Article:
Carl Love

Carl Love

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11 years, 57 days
Wayland, Massachusetts, United States
My name was formerly Carl Devore.

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These are answers submitted by Carl Love

This is a good question. I'm suprised noone has answered it yet.

There is no need to take the derivative inside the procedure. Symbolically, the steps for doing so are the same for any j. By putting it in a procedure, you are forcing it to go through the steps of taking essentially the same derivative every time the procedure is called.

G := (1/2)*(YY[j]-YY[j-1])^2/(XX[j]-XX[j-1])+(1/2)*(YY[j+1]-YY[j])^2/(XX[j+1]-XX[j]);

Gp:= diff(G, XX[j]);



Now here I evaluate this for specific lists XX and YY, and specific j. I used lists of symbols so that you can see what's going on. But you can use lists (or vectors) of numbers.

X:= [a,b,c,d]:  Y:= [w,x,y,z]:

eval(Gp, [XX= X, YY= Y, j= 2]);


If you want to make this into a procedure, now is the time, and do it with unapply.

GX:= unapply(Gp, [XX,YY,j]);

proc (XX, YY, j) options operator, arrow; -(1/2)*(YY[j]-YY[j-1])^2/(XX[j]-XX[j-1])^2+(1/2)*(YY[j+1]-YY[j])^2/(XX[j+1]-XX[j])^2 end proc






By transforming the problem to spherical coordinates, we can reduce the number of independent variables from three to two; this also makes plotting the milieu much easier. A well-constructed plot will lead us directly to the absolute minimum without any ambiguity about local minima.



Digits:= 15:

The objective function:

A:= x^2*y^2/2 + y^2*z^2 + z^2*x^2 + 96/(x+y+z+1);


Note that this is symmetric in x and y.


The constraints (or domain) is the sphere of radius sqrt(5) centered at the origin, in the first octant. Knowing that, the constraint equation is not used for the ret of this problem.


Set up spherical coordinate transformation.

r:= sqrt(5):

Trans:= [x,y,z] =~ r*~[(cos(theta),sin(theta))*~sin(phi), cos(phi)];

[x = 5^(1/2)*cos(theta)*sin(phi), y = 5^(1/2)*sin(theta)*sin(phi), z = 5^(1/2)*cos(phi)]

Convert the constrained objective to spherical coordinates.

AS:= eval(A, Trans);


Now we have only two independent variables to deal with, phi and theta, rather than three: x, y, z.


Plot the domain using the objective function to color the surface.

   [r,theta,phi], theta= 0..Pi/2, phi= 0..Pi/2,
   coords= spherical,
   color= AS,
   orientation= [45,45,0], grid= [25,25], thickness= 0,
   axes= boxed

(This plot is much clearer in actual than it appears on MaplePrimes.) The values of the objective function, low to high, correspond to the color spectrum, red to violet. Knowing that, it is clear that there are three local minima---the two red spots and the one yellow spot---and that one of the red spots is the absolute minumum (red being less than yellow). Because of the x-y symmetry, the objective value at each red spot is the same. The situation for maxima is not so clear: They all lie on the border. But we aren't interested in maxima. By counting the grid lines, it is clear that one of the red spots occurs close to theta = 1/4*Pi/2, phi = 22/25*Pi/2.


Minimize the objective by solving for where its gradient is 0.

Sol:= fsolve({diff(AS,phi),diff(AS,theta)}, {theta=1/4*Pi/2, phi= 22/25*Pi/2});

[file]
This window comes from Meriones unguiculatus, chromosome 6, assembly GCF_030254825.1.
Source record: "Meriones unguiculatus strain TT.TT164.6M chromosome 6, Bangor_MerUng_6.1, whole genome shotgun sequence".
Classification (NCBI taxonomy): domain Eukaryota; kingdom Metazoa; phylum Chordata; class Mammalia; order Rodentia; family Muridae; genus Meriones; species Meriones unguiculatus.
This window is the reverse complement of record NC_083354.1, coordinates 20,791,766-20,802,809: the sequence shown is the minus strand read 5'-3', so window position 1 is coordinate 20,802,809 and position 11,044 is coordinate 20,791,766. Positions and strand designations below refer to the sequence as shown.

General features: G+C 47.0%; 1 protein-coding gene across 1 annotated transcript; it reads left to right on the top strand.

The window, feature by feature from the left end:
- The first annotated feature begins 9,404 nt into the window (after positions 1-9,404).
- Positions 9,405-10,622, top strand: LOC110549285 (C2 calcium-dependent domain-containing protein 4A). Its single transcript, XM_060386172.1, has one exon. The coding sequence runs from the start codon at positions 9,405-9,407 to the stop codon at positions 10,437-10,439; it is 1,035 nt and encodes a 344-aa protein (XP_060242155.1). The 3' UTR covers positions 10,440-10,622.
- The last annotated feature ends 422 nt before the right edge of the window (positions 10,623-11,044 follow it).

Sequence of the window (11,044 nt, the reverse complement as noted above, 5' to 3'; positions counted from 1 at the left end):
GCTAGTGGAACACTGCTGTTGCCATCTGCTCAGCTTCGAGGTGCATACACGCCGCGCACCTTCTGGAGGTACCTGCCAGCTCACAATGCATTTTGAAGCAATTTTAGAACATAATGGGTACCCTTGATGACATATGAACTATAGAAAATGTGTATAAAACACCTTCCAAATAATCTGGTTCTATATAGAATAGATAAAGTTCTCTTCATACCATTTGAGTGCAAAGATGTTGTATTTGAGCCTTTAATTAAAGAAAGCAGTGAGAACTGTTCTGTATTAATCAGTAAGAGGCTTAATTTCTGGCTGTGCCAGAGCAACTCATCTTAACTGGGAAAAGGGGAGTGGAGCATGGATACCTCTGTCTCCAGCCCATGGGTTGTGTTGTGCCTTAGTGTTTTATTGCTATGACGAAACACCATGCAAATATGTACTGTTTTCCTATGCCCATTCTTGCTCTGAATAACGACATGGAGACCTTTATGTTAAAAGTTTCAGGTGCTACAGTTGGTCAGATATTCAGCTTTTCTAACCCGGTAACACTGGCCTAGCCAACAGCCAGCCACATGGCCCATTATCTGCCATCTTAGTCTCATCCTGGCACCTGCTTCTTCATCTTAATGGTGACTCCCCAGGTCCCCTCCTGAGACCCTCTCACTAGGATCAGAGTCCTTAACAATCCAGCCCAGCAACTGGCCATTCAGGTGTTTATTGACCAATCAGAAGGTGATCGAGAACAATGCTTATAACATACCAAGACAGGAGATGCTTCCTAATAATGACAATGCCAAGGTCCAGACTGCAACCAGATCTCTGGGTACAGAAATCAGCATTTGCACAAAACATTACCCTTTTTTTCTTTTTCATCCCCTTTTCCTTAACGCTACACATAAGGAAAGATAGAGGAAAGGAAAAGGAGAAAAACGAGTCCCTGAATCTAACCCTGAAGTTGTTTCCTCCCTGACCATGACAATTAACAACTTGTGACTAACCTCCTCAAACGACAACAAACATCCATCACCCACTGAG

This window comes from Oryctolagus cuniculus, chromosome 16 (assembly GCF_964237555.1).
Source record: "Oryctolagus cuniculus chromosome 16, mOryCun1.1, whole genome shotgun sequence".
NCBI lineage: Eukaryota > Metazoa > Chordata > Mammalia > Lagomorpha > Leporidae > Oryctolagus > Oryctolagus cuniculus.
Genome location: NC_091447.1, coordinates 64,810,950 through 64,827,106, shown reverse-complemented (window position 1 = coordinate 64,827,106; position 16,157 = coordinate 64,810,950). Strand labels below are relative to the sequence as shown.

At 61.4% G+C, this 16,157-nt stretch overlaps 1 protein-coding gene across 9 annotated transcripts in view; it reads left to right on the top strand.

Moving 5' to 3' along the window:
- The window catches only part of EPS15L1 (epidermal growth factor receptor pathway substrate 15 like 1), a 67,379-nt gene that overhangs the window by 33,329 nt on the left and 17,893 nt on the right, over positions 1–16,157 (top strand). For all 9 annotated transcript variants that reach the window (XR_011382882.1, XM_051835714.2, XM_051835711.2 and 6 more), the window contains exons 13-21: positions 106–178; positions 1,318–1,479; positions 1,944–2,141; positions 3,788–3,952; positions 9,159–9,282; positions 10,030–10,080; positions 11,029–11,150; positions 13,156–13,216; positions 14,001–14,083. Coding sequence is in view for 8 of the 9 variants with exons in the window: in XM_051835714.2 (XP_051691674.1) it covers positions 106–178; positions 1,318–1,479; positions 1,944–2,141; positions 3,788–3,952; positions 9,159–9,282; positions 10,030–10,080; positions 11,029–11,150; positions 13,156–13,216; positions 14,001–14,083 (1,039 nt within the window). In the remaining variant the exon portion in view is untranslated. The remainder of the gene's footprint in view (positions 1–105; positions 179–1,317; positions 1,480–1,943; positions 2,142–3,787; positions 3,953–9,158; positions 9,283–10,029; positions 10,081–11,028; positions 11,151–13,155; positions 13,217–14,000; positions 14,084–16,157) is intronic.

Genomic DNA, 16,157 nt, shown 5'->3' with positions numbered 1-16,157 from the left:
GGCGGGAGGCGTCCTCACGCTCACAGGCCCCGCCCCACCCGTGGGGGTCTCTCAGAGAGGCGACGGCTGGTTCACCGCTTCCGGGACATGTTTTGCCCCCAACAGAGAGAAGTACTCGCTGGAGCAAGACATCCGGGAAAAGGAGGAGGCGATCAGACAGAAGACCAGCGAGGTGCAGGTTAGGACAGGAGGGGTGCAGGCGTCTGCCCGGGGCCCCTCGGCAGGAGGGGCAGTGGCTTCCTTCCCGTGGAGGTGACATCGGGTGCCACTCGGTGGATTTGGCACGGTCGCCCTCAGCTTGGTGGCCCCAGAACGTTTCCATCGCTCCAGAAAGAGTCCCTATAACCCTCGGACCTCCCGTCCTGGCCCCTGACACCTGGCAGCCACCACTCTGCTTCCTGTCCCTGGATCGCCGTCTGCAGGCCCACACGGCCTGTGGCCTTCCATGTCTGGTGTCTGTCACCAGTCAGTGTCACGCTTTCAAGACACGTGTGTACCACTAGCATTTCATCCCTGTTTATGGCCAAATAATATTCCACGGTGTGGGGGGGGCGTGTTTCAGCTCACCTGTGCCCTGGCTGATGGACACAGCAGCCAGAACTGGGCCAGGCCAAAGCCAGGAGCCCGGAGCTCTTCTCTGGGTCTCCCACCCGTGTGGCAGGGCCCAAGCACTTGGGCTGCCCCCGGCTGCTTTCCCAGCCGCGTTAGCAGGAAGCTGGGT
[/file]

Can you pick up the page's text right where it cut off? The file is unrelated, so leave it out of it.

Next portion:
{phi = 1.36079017176763, theta = .414107150255695}

And the minimal value is

evalf(eval(AS, Sol));


At (x, y, z) =

evalf(eval(Trans, Sol));   

[x = 2.00209163810771, y = .879965268827956, z = .466143967327395]





A shortcut for the transpose:


This works even if LinearAlgebra has not been loaded.

(1) The csgn is just a function that is 1 or -1 depending on the sign of the (real part of) its argument. (It's slightly more complicated than that. See ?csgn for full details.) You can eliminate its appearance in your answer by making some assumptions. I made the assumptions R>0, H>z, z>0, and I got a much simplified answer for the integral; but I don't know if these assumptions are appropriate for your problem.

(int(int(theta*R*(H-p)/(H*(L*L)*sqrt((R*(H-p)/H)^2+(z-p)^2)), p = 0 .. z), o = 0 .. 2*Pi))/(4*Pi*epsilon) assuming R>0, H>z, z>0;

(2) It's better to use unapply to make V into a procedure than to put the integral on the right side of -> (the operator-defining arrow):

J:= int(theta*R*(H-p)/(H*(L*L)*sqrt((R*(H-p)/H)^2+(z-p)^2)), p = 0 .. z);

V:= unapply(1/2/epsilon*J, z);

If you keep it the way you had it, then the integral gets redone every time that fsolve evaluates V. By using unapply, the integral is only done once.

(3) You must have supplied numeric values for theta, H,and L that you don't show,because fsolve would have returned an error otherwise. Anyway, the appearance of csgn is nothing to worry about. It's only a 1 or -1.



All levels of algebraic grouping in Maple are done with ordinary parentheses (), not square brackets [] or curly braces {}.

Your file has an extra blank line at the end. Use an ordinary text editor, such as Windows Notepad, to delete that. After doing that, Maple's Import Data Assistant works perfectly. Enter

theData:= ImportData();

In the ensuing dialog, select your file, and for the file type, select "Delimited". You can accept the defaults for the rest of the dialog, which guesses correctly that the delimiter is ;, that the first 6 lines should be ignored, etc.

It's surprising that the Assistant is so good at trimming extra junk from the beginning of the file, but is thrown off by a simple extra blank line at the end.

If you actually want to read in the string column headers, please respond, and we can do that separately. Surely you want the numerical data separated as a Matrix.

I don't think that any of the respondents here has yet pointed out explicitly that the original input exponent, 29.403243784, has 11 significant digits. Maple's default working precision is 10 digits, so the first internal step in the computation is to round this to 29.40324378. Using this as the exponent, Maple's result is accurate to the full 10 digits, well within the required 0.6 ulps. This is why the major improvement in accuracy occurs when going from 10 to 11 Digits, as acer showed.